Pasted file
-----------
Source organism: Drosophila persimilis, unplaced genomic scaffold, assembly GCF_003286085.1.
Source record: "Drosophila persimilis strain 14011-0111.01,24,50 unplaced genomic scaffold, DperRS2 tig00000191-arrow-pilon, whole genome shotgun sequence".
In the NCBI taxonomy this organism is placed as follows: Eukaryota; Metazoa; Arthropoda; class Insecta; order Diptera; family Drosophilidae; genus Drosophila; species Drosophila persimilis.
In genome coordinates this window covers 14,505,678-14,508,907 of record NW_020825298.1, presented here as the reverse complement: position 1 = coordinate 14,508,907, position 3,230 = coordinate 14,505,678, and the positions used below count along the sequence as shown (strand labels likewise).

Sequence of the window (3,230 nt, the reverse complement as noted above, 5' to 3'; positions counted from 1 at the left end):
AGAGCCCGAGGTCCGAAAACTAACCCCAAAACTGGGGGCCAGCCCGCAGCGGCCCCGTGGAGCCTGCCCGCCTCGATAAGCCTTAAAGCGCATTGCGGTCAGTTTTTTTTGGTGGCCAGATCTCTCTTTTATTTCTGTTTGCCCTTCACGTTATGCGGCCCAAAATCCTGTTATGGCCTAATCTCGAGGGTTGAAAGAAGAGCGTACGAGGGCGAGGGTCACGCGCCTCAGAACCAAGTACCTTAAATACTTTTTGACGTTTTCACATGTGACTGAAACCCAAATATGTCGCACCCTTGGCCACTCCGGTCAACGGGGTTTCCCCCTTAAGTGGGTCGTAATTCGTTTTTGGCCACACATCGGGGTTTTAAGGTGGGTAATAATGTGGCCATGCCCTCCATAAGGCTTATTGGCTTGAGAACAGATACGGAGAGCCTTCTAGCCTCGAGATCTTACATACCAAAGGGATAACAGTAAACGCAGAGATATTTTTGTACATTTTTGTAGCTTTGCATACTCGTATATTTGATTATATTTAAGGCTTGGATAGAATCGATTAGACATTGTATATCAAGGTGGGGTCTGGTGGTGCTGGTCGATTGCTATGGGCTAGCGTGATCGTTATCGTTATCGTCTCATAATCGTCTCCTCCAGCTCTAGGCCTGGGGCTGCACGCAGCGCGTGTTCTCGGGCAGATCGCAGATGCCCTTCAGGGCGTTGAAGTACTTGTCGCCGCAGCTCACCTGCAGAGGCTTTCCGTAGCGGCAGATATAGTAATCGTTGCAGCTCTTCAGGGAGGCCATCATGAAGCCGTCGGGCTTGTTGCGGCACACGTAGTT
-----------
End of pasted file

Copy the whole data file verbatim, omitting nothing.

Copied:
Source organism: Drosophila persimilis, unplaced genomic scaffold, assembly GCF_003286085.1.
Source record: "Drosophila persimilis strain 14011-0111.01,24,50 unplaced genomic scaffold, DperRS2 tig00000191-arrow-pilon, whole genome shotgun sequence".
In the NCBI taxonomy this organism is placed as follows: Eukaryota; Metazoa; Arthropoda; class Insecta; order Diptera; family Drosophilidae; genus Drosophila; species Drosophila persimilis.
In genome coordinates this window covers 14,505,678-14,508,907 of record NW_020825298.1, presented here as the reverse complement: position 1 = coordinate 14,508,907, position 3,230 = coordinate 14,505,678, and the positions used below count along the sequence as shown (strand labels likewise).

Sequence of the window (3,230 nt, the reverse complement as noted above, 5' to 3'; positions counted from 1 at the left end):
AGAGCCCGAGGTCCGAAAACTAACCCCAAAACTGGGGGCCAGCCCGCAGCGGCCCCGTGGAGCCTGCCCGCCTCGATAAGCCTTAAAGCGCATTGCGGTCAGTTTTTTTTGGTGGCCAGATCTCTCTTTTATTTCTGTTTGCCCTTCACGTTATGCGGCCCAAAATCCTGTTATGGCCTAATCTCGAGGGTTGAAAGAAGAGCGTACGAGGGCGAGGGTCACGCGCCTCAGAACCAAGTACCTTAAATACTTTTTGACGTTTTCACATGTGACTGAAACCCAAATATGTCGCACCCTTGGCCACTCCGGTCAACGGGGTTTCCCCCTTAAGTGGGTCGTAATTCGTTTTTGGCCACACATCGGGGTTTTAAGGTGGGTAATAATGTGGCCATGCCCTCCATAAGGCTTATTGGCTTGAGAACAGATACGGAGAGCCTTCTAGCCTCGAGATCTTACATACCAAAGGGATAACAGTAAACGCAGAGATATTTTTGTACATTTTTGTAGCTTTGCATACTCGTATATTTGATTATATTTAAGGCTTGGATAGAATCGATTAGACATTGTATATCAAGGTGGGGTCTGGTGGTGCTGGTCGATTGCTATGGGCTAGCGTGATCGTTATCGTTATCGTCTCATAATCGTCTCCTCCAGCTCTAGGCCTGGGGCTGCACGCAGCGCGTGTTCTCGGGCAGATCGCAGATGCCCTTCAGGGCGTTGAAGTACTTGTCGCCGCAGCTCACCTGCAGAGGCTTTCCGTAGCGGCAGATATAGTAATCGTTGCAGCTCTTCAGGGAGGCCATCATGAAGCCGTCGGGCTTGTTGCGGCACACGTAGTT